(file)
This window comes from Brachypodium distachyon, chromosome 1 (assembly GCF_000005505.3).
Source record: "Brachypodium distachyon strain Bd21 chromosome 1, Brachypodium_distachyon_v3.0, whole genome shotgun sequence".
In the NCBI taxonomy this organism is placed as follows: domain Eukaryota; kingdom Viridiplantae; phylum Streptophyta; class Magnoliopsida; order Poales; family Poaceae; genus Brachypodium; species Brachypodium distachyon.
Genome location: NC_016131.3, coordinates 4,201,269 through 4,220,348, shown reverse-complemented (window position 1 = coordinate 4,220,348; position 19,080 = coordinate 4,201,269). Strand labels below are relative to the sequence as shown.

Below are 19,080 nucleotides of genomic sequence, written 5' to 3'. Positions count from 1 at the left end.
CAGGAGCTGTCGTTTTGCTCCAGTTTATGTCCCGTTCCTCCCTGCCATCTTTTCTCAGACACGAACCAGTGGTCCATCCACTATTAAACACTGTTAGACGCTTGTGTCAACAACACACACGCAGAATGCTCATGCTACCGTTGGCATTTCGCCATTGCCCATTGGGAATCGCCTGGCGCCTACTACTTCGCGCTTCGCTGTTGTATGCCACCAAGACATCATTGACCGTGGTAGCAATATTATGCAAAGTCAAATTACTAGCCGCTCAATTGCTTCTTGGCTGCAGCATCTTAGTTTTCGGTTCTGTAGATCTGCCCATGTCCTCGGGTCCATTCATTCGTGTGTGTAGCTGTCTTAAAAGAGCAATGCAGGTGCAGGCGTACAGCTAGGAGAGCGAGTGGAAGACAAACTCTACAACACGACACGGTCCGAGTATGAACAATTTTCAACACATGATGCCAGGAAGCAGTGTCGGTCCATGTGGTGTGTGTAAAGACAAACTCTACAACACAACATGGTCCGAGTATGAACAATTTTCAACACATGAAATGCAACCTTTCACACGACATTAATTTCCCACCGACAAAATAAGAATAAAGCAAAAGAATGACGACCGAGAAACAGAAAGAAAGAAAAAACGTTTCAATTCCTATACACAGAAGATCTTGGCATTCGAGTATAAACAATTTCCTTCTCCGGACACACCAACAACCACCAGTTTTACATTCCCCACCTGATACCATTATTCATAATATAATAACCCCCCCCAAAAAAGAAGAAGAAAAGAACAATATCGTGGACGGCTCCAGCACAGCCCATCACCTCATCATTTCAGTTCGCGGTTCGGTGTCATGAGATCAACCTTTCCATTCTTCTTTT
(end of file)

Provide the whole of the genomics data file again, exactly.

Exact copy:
This window comes from Brachypodium distachyon, chromosome 1 (assembly GCF_000005505.3).
Source record: "Brachypodium distachyon strain Bd21 chromosome 1, Brachypodium_distachyon_v3.0, whole genome shotgun sequence".
In the NCBI taxonomy this organism is placed as follows: domain Eukaryota; kingdom Viridiplantae; phylum Streptophyta; class Magnoliopsida; order Poales; family Poaceae; genus Brachypodium; species Brachypodium distachyon.
Genome location: NC_016131.3, coordinates 4,201,269 through 4,220,348, shown reverse-complemented (window position 1 = coordinate 4,220,348; position 19,080 = coordinate 4,201,269). Strand labels below are relative to the sequence as shown.

Below are 19,080 nucleotides of genomic sequence, written 5' to 3'. Positions count from 1 at the left end.
CAGGAGCTGTCGTTTTGCTCCAGTTTATGTCCCGTTCCTCCCTGCCATCTTTTCTCAGACACGAACCAGTGGTCCATCCACTATTAAACACTGTTAGACGCTTGTGTCAACAACACACACGCAGAATGCTCATGCTACCGTTGGCATTTCGCCATTGCCCATTGGGAATCGCCTGGCGCCTACTACTTCGCGCTTCGCTGTTGTATGCCACCAAGACATCATTGACCGTGGTAGCAATATTATGCAAAGTCAAATTACTAGCCGCTCAATTGCTTCTTGGCTGCAGCATCTTAGTTTTCGGTTCTGTAGATCTGCCCATGTCCTCGGGTCCATTCATTCGTGTGTGTAGCTGTCTTAAAAGAGCAATGCAGGTGCAGGCGTACAGCTAGGAGAGCGAGTGGAAGACAAACTCTACAACACGACACGGTCCGAGTATGAACAATTTTCAACACATGATGCCAGGAAGCAGTGTCGGTCCATGTGGTGTGTGTAAAGACAAACTCTACAACACAACATGGTCCGAGTATGAACAATTTTCAACACATGAAATGCAACCTTTCACACGACATTAATTTCCCACCGACAAAATAAGAATAAAGCAAAAGAATGACGACCGAGAAACAGAAAGAAAGAAAAAACGTTTCAATTCCTATACACAGAAGATCTTGGCATTCGAGTATAAACAATTTCCTTCTCCGGACACACCAACAACCACCAGTTTTACATTCCCCACCTGATACCATTATTCATAATATAATAACCCCCCCCAAAAAAGAAGAAGAAAAGAACAATATCGTGGACGGCTCCAGCACAGCCCATCACCTCATCATTTCAGTTCGCGGTTCGGTGTCATGAGATCAACCTTTCCATTCTTCTTTT